Pakistan's Provocative Talkshow: Transvestite Breaks Every Taboo
Pakistani talk show host Ali Salim regularly dishes about sex when he goes on the air -- despite the fact that such open talk is banned in his country. The best part: Salim presents his popular TV show wearing make-up and women's clothing.
When he was a child, he prayed to Allah to make him a woman: Pakistani talkshow host Ali Salim.
While he breaks every taboo in conservative Pakistan with his provocative show, Salim has never been attacked by Muslim fundamentalists, the New York Times reports -- despite the fact that traditional Islam condemns homosexuality. Gay and lesbian Pakistanis have few possibilities for expressing their sexual orientation.
The TV star isn't bothered by the fact that his show is frequently criticized for its juicy content. He chats with celebrities from Pakistan and India, including top politicians. "Sitting senators have sent requests to be on the show," he told the New York Times. When the guests are male, Begum Nawazish Ali flirts away with them. When they're female, "she" competes with them over who looks better. But no matter whether the topic is politics, democracy or the latest gossip -- her questions are tough and probing. She openly criticizes the role played by the military that rules Pakistan, for example.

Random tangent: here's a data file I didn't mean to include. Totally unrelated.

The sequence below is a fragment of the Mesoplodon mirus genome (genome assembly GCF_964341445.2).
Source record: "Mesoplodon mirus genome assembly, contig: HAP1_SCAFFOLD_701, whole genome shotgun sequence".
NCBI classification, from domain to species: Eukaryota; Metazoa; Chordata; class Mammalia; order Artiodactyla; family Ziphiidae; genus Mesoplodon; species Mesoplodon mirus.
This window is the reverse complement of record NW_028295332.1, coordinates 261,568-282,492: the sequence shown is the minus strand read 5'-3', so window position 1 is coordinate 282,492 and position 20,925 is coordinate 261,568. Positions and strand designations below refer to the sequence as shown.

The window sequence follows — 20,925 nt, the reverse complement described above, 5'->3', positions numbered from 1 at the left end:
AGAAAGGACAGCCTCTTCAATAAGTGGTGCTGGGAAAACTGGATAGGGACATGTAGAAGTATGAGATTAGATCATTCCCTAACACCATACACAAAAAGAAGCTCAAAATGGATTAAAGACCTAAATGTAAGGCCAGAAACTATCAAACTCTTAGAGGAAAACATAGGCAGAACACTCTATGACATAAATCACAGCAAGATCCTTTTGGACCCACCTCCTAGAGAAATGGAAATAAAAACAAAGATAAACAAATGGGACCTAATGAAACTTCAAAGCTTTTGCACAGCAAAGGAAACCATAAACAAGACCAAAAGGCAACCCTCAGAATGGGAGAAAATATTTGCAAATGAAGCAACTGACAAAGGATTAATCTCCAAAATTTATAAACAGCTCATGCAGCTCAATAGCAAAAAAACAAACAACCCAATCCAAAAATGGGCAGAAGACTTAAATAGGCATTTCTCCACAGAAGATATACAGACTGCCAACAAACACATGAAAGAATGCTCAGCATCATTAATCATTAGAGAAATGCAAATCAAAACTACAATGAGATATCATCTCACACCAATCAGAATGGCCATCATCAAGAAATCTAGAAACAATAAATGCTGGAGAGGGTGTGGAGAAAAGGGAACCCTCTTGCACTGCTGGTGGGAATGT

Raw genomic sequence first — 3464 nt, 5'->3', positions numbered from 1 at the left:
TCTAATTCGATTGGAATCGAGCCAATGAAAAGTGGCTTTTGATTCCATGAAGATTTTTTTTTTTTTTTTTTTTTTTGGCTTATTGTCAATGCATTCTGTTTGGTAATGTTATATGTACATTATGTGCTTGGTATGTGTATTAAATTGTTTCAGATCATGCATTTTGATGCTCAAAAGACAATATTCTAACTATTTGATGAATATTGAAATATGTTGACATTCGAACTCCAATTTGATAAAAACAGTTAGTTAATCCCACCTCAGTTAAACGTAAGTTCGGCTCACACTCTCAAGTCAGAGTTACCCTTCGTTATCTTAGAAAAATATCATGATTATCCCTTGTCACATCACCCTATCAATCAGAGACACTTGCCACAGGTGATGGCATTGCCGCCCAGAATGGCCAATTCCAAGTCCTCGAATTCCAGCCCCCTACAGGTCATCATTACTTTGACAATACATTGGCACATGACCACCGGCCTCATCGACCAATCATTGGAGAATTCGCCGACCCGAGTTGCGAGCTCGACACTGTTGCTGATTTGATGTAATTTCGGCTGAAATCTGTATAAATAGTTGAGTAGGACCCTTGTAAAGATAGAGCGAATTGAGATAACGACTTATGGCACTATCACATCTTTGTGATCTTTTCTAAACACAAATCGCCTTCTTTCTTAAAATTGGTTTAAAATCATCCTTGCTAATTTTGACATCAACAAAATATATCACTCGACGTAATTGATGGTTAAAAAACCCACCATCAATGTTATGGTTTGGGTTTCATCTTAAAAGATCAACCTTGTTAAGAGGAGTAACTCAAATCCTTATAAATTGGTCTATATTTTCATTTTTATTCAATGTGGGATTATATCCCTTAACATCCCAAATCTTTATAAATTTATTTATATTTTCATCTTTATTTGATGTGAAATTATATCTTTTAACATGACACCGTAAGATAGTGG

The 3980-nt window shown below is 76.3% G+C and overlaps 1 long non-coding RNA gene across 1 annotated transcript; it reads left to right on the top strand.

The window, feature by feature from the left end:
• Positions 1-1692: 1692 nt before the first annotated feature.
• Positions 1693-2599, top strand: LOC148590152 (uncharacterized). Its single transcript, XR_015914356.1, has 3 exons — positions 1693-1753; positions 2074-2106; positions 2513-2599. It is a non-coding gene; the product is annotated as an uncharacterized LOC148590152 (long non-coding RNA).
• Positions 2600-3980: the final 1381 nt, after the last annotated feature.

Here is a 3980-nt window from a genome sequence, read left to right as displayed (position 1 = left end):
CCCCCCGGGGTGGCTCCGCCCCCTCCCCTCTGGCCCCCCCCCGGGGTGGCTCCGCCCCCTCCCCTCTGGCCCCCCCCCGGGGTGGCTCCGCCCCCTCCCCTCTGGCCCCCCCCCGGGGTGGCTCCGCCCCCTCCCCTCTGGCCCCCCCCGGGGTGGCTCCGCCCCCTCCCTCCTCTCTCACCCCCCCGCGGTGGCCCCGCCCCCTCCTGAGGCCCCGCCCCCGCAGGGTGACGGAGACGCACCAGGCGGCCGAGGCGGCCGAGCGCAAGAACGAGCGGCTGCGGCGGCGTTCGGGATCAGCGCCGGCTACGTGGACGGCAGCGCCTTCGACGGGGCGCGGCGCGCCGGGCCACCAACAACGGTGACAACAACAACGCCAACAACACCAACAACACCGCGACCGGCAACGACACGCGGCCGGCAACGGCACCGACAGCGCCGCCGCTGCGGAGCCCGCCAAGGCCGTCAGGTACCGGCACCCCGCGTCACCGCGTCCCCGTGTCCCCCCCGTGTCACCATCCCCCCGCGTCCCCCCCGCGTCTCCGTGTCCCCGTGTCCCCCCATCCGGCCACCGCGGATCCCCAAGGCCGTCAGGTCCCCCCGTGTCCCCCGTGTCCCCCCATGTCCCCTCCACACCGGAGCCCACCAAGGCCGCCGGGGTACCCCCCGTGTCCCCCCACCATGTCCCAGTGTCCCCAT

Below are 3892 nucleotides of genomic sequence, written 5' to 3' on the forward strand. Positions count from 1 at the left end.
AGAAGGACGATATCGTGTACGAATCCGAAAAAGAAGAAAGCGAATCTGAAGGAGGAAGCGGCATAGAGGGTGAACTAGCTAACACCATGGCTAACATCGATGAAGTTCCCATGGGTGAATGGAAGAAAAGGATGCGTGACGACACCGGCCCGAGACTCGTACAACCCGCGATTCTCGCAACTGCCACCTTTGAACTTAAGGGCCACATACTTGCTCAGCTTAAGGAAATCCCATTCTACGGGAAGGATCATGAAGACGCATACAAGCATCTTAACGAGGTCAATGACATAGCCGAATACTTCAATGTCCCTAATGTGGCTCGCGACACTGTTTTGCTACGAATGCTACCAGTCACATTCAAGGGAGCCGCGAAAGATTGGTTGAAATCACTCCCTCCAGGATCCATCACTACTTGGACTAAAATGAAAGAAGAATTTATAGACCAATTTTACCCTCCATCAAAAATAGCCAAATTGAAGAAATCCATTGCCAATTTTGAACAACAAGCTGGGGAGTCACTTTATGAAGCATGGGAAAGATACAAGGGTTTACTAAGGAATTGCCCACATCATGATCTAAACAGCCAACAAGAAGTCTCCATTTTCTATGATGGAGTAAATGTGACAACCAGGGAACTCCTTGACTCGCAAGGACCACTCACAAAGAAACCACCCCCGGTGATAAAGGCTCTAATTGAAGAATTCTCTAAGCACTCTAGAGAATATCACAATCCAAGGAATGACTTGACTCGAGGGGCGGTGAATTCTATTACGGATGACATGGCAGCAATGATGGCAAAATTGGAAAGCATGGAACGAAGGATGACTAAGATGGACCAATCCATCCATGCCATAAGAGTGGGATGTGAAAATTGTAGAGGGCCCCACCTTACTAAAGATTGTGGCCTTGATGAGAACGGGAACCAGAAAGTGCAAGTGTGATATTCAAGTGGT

A real woman could never allow herself to do what Salim does. Nor would he be able to go on the air as a married woman -- their virtue is decisive for family honor. But things seem to be different in the case of a man dressed up as a widow. Salim's theory as to why he is so popular is that Pakistan is a more open society than people think. In fact Western standards are increasingly being accepted in urban Pakistan -- even though nude people would never be shown on television. Although he has not yet appeared on Salim's show, President Pervez Musharraf is more tolerant when it comes to the media than his predecessors.
Salim says he's proud to have brought critical topics to the public's attention. Pakistan has no more national heroes, he says: "We don't let individuals live nor institutions flourish. We are a repressed, sick society and there is negativity everywhere. I stand for everything that is positive and not bad," he told the Pakistani weekly Newsline a year ago. The talkshow allowed him to make an old dream come true. "From childhood, I have been a feminist and believe that women are actually superior to men," he says, adding that "Begum Nawazish Ali is me, something I have dreamed of since childhood. The Begum is an expression of me as a woman. She is a socialite, very sweet yet bitchy." Salim says he loved wearing his mother's clothes as a child. "I used to try and copy her and she was my role model."
Salim's parents are relaxed about their son's unconventional job. "Because I am a son," he told Newsline, "my parents are cool with it and at the end of the day they know that whatever I do, I will get away with it because of my gender."
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